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U.S. container inspections reveal mis-declared cargo and poor stowage

     Loading containers on ship

During recent random inspections, the U.S.-based National Cargo Bureau (NCB) discovered a number of ocean containers with mis-declared and improperly packaged cargo, during recent random inspections.

The NCB, which normally inspects export containers leaving the U.S., offered to do free inspections on a sample of containers, including imports.  A mixture of containers carrying dangerous goods and general cargo, both imports to and exports from U.S., were examined and the findings were quite shocking.

Of the 500 containers inspected, 55% failed inspection with one or more deficiencies; 49% of the import containers containing dangerous goods failed; and 38% of export containers containing dangerous goods failed. 

Of the import containers with dangerous goods, 44% had problems with the way cargo was secured, 39% had improper placarding and 8% had misdeclared cargo.  Of the export containers with dangerous goods, 25% had securing issues, 15% were improperly placarded and 5% were mis-declared. 

For containers failing inspection, fixing the problem may be very costly.  Documentation may have to be revised and a container may have to be retrieved from a terminal and repackaged – not to mention the potential fines or penalties that could be levied by federal authorities and or steamship lines for mis-declared cargo.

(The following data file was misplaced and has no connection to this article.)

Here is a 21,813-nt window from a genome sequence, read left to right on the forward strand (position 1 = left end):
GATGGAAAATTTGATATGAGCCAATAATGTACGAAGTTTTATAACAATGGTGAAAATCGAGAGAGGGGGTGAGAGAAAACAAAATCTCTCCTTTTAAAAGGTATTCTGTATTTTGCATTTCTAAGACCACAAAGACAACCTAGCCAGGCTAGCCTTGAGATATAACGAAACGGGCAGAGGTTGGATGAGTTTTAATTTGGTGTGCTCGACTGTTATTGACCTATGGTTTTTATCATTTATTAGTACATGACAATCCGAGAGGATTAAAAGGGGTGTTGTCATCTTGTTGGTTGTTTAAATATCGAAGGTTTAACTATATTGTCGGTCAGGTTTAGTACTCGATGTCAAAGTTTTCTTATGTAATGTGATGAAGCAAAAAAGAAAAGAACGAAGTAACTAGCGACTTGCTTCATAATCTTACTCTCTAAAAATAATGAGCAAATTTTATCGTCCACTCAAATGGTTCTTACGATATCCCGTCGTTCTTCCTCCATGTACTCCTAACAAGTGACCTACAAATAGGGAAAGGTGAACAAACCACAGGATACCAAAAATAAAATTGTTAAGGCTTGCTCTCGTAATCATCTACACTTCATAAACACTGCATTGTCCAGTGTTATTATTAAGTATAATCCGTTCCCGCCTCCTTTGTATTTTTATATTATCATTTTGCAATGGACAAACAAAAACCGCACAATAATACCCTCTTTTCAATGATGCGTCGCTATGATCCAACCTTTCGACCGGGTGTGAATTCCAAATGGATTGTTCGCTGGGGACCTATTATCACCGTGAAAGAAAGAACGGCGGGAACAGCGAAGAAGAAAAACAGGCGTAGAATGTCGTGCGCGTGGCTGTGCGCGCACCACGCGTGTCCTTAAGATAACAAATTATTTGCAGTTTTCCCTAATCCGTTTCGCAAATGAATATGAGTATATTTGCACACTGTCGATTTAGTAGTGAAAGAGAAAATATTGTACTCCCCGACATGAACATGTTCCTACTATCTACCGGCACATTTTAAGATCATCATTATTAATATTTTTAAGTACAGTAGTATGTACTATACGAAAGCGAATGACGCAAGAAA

The findings clearly illustrate the magnitude of the problem as well as the value of cargo inspections.  It is imperative that shippers clearly understand the importance of accurate declarations as well as proper stowage, as they will be liable for any issues that result from non-compliance.

For more information, contact David Lychek, Manager – Ocean & Air Services.

Quick Tip #58
Be prepared for customs penalties and fines under AMPS

Never assume that the absence of an audit means you will never be audited.  Penalties under AMPS (Administrative Monetary Penalty System) can be applied at the border at time of import (or export) and also post audit.

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